Sunday, October 9, 2011

Song of Wandering Aengus: Issa's Sunday Service, No. 122

Today's selection of a W. B. Yeats poem performed by Donovan was a suggestion from a Facebook friend that I couldn't resist, particularly while still in mourning over the passing of Bert Jansch.

The Song of Wandering Aengus

Went out to the hazel wood,
Because a fire was in my head,
And cut and peeled a hazel wand,
And hooked a berry to a thread;

And when white moths were on the wing,
And moth-like stars were flickering out,
I dropped the berry in a stream
And caught a little silver trout.

When I had laid it on the floor
I went to blow the fire a-flame,
But something rustled on the floor,
And some one called me by my name:
It had become a glimmering girl
With apple blossom in her hair
Who called me by my name and ran
And faded through the brightening air.

Though I am old with wandering
Through hollow lands and hilly lands,
I will find out where she has gone,
And kiss her lips and take her hands;
And walk among long dappled grass,
And pluck till time and times are done
The silver apples of the moon,
The golden apples of the sun.
William Butler Yeats

There are have been any number of great renderings of this W. B. Yeats poem.  Two follow, the first a delightful animation to a recitation of the poem and the second a great rendition by the Dutch band Fling, who specialize in Irish music.

I can't shake the Bert Jansch blues, so here is Donovan's song, "Bert's Blues," for his old friend, from way back in 1966.  R.I.P., Mr. Jansch:

Finally, a set of 6 tunes by Bert: "Blues," "October Song," "The First Time Ever I Saw Your Face," "Gypsy Dave," "Nobody's Bar," and "Rosemary Lane."


Had a couple of guesses, via email and Facebook, of what poem it might be that the artwork I posted was based on but nobody got it.  I guess that it will have to remain a mystery for all except the artist and myself.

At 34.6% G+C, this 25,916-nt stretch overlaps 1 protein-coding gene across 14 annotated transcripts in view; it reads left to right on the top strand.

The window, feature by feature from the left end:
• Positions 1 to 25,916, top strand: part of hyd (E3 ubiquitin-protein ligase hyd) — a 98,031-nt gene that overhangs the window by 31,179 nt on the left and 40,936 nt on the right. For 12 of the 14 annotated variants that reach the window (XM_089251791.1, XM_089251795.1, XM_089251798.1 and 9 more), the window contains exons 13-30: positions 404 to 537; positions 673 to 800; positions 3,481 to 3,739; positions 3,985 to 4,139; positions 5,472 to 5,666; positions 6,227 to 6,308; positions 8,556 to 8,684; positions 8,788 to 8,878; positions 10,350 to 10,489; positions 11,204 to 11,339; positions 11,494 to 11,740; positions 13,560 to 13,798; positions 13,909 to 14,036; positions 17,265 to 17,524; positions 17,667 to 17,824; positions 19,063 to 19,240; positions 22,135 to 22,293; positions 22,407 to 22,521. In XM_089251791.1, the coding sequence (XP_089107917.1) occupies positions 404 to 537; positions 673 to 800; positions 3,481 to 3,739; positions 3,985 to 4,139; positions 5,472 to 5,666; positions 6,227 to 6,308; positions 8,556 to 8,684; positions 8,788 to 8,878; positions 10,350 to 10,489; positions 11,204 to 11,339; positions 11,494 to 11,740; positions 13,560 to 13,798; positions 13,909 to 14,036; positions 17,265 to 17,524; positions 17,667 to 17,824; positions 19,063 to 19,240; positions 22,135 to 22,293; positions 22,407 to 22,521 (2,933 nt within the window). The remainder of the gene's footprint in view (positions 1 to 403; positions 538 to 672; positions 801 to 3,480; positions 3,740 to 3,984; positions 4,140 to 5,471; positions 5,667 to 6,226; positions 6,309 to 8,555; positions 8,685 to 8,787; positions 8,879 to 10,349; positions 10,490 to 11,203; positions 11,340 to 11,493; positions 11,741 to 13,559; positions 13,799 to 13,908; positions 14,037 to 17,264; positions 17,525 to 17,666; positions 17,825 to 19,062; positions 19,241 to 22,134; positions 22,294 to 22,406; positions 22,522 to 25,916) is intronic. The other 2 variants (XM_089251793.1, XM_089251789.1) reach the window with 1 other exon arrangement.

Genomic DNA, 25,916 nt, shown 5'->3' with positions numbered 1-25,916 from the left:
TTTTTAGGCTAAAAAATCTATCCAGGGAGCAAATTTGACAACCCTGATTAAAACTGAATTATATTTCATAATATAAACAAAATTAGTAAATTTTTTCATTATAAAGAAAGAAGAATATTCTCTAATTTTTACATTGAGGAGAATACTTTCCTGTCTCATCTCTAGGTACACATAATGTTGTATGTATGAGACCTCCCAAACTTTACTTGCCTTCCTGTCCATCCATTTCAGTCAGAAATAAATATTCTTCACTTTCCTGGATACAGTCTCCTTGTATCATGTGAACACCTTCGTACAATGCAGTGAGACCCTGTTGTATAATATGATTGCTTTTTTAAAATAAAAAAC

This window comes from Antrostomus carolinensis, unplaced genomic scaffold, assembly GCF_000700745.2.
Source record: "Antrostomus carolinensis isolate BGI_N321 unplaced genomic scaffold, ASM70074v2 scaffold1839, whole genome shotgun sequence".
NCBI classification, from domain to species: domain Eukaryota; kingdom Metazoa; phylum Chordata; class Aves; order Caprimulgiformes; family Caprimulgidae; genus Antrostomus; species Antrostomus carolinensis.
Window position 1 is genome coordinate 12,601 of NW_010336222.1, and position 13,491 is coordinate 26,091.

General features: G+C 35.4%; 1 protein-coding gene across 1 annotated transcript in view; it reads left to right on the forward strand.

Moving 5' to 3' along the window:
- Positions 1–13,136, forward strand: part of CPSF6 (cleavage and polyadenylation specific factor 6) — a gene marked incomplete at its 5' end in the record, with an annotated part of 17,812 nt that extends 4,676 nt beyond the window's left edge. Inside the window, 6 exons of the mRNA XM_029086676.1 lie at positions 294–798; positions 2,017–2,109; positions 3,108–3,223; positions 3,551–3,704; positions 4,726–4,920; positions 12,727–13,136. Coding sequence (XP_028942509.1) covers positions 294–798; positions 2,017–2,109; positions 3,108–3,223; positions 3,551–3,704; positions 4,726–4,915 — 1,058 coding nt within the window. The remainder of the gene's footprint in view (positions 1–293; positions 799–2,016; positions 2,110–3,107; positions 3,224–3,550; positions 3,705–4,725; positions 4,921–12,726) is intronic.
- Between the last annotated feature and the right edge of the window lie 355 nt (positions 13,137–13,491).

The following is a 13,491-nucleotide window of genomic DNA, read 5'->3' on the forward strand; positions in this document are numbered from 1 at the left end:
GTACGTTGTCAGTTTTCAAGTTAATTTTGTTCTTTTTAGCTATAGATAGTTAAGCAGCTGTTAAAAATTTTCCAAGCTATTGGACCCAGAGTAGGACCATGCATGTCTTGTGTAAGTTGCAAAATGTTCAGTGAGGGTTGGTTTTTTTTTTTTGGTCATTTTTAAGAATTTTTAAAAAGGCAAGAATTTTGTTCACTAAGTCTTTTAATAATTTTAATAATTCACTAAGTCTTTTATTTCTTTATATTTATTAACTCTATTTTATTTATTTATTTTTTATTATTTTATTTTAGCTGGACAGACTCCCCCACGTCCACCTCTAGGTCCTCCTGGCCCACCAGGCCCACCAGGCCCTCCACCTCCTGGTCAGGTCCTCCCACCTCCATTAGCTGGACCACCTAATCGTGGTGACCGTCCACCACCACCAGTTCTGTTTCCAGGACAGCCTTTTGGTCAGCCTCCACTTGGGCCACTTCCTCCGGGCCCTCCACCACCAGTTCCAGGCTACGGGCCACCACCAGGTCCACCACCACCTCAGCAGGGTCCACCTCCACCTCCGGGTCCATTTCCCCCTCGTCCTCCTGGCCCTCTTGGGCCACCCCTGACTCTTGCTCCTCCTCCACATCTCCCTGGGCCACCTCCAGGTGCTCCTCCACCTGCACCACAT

This week's poem comes from the Lilliput Review archive comes from  #66, a broadside of the work of Albert Huffstickler.  Enjoy.

Please No Applause Till After the Performance is Over
He walks to the corner,
turns back, walks
halfway down the block,
gathers himself together,
turns decisively,
and marches back
to the corner.
He's been doing this
for an hour.
He's rehearsing something,
God knows what.
He may not know himself anymore.
There was something
he was going to do
and never did.
Now he's rehearsing
getting back on track.
Don't mock him.
If you've
never been there,
you don' know how he feels.
If you have
and aren't now,
be grateful
            Albert Huffsticker


autumn wind--
walking along the valley's cliff
my shadow
translated by David G. Lanoue


Send a single haiku for the Wednesday Haiku feature. Here's how.

Go to the LitRock web site for a list of all 122 songs


Charles Gramlich said...

What a great piece by Yeatsti

Rupert said...

Ken Kesey used to recite that Yeats at his warrior talks - lovely - and thx for the Bert J tribute!

Memory Echoes said...

I was going to opine that no recording of this epic Yeats poem could possibly compare to Yeats' own recitations of his poetry. His unique incantatory style makes me muse on his magickal workings with The Golden Dawn, which inform his poetry as much as his relationships with Ireland and Maud Gonne, seems to me.

Then I listened to the Dutch band. Holy whatthefuck! Amazing musical rendering.

However, I took a listen

Issa's Untidy Hut said...

Yes, indeed, Charles.

Ah, Kesey and Yeats and warrior talks. Thanks for pointing that out, makes perfect sense, Rupert.

Yes, ME, it was my first time hearing Fling also - I was skeptical but wow. Couldn't find the Yeats on the web - his estate is pretty protective. I know we have it at the library though.